LDS temple is coming to my hometown, writes Jana Riess

…“Excited.” Many friends have been praying for this day in an area where the church has had a presence since the earliest years of Mormonism in the 1830s.

(The Church of Jesus Christ of Latter-day Saints) The Louisville Temple in Kentucky. This has been the closest temples for members in and around Cincinnati, which is now poised to get its own Latter-day Saint temple.

My own city of Cincinnati will get a temple, The Church of Jesus Christ of Latter-day Saints announced on Sunday at General Conference. Cincinnati was one of 15 cities identified as future temple sites, including Edinburgh (for the first temple in Scotland) and Chihuahua, Mexico.

All together, the declaration means that 350 Latter-day Saint temples are in operation or some stage of development all over the world. For church members, temple rituals are the highest form of religious life, accessible only to those who hold a “temple recommend,” a clearance to attend issued to those who fulfill certain requirements. Temples are not used for ordinary weekly Sunday worship (which is open to all) but are reserved for the holiest rituals of our faith, such as marriage for eternity.

My cellphone started exploding with text messages the moment President Russell M. Nelson made the announcement at the end of the Sunday afternoon session. Latter-day Saints here have hoped and prayed for this, and many of us were aware that the church had recently bought a 35-acre plot in the northern Cincinnati suburb of Mason.

According to Warren County property information, the lot was purchased Sept. 11, 2023, for the sum of $7,875,000.

Curious about the purchase, I drove there from the city a few weeks ago. The site is located at the intersection of Mason-Montgomery Road and Cedar Village Drive. It’s in a thriving suburban area with offices, shops and many restaurants.

I would expect that, since the plot is so large, there will be a considerable buffer area between the temple and the roads. Other temples also have a stake center (or meetinghouse) on the same plot; I suppose that is a possibility, though I have not heard any plans for this. The church has not officially announced the exact location of the planned Cincinnati Temple.

I also don’t have any information about how locals will feel about the temple. Will they welcome it as a boon for our area, beautifying the landscape and bringing a special spirit? Will there be tension over the chosen site? Some other communities — most notably in Cody, Wyoming — have not been happy with the planned large temples going up in their residential areas. The church likely will not release an architectural plan for the Cincinnati Temple for quite some time yet, so we will have to wait to have a sense of its size.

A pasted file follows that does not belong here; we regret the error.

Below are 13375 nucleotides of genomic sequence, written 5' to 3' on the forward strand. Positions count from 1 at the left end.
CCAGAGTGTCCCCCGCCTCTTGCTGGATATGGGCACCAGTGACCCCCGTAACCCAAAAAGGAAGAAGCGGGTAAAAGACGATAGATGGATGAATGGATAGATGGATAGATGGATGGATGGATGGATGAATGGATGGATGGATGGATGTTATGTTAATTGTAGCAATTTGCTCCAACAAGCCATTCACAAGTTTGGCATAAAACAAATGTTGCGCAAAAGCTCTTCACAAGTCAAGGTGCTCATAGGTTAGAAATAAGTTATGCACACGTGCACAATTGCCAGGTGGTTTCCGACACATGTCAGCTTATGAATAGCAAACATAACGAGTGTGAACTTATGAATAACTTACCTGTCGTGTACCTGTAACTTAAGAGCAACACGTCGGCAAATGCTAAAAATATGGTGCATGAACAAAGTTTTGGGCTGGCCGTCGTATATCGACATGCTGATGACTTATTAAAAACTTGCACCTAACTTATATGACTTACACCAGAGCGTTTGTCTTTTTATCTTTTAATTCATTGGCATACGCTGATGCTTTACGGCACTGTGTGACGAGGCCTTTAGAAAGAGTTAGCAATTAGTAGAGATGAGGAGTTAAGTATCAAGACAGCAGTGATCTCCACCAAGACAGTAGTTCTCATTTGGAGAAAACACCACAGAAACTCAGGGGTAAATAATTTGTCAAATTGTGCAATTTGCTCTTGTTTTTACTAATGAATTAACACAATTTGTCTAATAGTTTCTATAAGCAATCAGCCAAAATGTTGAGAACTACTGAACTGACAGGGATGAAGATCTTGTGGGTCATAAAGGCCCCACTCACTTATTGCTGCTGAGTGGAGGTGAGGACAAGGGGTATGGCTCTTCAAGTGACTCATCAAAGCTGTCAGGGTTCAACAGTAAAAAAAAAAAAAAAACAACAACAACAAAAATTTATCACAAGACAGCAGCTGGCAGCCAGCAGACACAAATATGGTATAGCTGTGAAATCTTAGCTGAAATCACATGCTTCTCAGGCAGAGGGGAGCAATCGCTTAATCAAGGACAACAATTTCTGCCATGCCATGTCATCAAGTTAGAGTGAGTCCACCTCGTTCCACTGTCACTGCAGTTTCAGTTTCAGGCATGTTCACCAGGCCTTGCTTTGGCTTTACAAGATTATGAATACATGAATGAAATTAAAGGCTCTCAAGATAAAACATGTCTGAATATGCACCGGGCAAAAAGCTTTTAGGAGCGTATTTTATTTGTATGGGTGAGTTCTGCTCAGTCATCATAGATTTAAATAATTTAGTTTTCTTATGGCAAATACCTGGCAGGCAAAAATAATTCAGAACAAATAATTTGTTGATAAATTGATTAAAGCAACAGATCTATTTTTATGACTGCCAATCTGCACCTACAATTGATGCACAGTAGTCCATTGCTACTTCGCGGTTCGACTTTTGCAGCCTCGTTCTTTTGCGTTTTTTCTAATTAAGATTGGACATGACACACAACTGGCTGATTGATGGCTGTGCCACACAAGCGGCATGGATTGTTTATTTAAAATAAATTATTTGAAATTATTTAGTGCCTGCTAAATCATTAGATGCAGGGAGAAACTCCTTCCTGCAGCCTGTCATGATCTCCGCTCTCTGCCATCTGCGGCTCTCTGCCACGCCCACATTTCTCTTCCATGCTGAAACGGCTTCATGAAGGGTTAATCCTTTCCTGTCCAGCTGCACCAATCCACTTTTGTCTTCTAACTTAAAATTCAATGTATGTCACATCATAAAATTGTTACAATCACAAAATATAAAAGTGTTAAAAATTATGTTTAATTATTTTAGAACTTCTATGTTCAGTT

Latter-day Saints here in Cincinnati are excited about finally having a temple of our own after nearly 200 years of members in the area. The Utah-based church has had a presence since the earliest days of Mormonism in the 1830s.

For decades, people have been praying for a temple here. In the 1940s, David I. Stoddard, the outgoing president of the Northern States Mission (of which Cincinnati was a part) predicted we would have a temple here someday. At that time, it must have seemed like a dream. Members had to travel more than 1,000 miles to Utah if they wanted to marry in the temple or receive their endowment.

Then, in the late 1960s, members helped raise the money to fund the temple near Washington, D.C. — in addition to paying their regular tithing and fast offerings. Through the 1970s, the Washington, D.C., Temple was our temple. Then in the early 1980s, the Chicago Temple became available, so members carpooled and bused the six hours there in the 1980s and 1990s.

And then in 2000, hallelujah, the Louisville Temple was dedicated. Its location just 100 miles away in Kentucky made regular monthly temple-going a possibility for Latter-day Saints in our area. And in the years that I’ve lived here, we’ve added temples in Indianapolis and Columbus, Ohio, both within a two-hour drive. The prospect of having a temple just outside of Cincinnati itself feels almost surreal.

As a scholar who studies Mormonism and the religious landscape of the United States, my reaction is that a temple here is superfluous because our membership is so small. We are going to struggle even to have enough volunteer labor to staff this temple along with the three others that are within a two-hour drive. But as a church member, I can’t help but be excited. I know how many people I love have prayed for this very thing to happen, and as such, it is a banner day.

(Francisco Kjolseth | The Salt Lake Tribune) Religion News Service columnist Jana Riess.

(The views expressed in this opinion piece do not necessarily reflect those of Religion News Service.)

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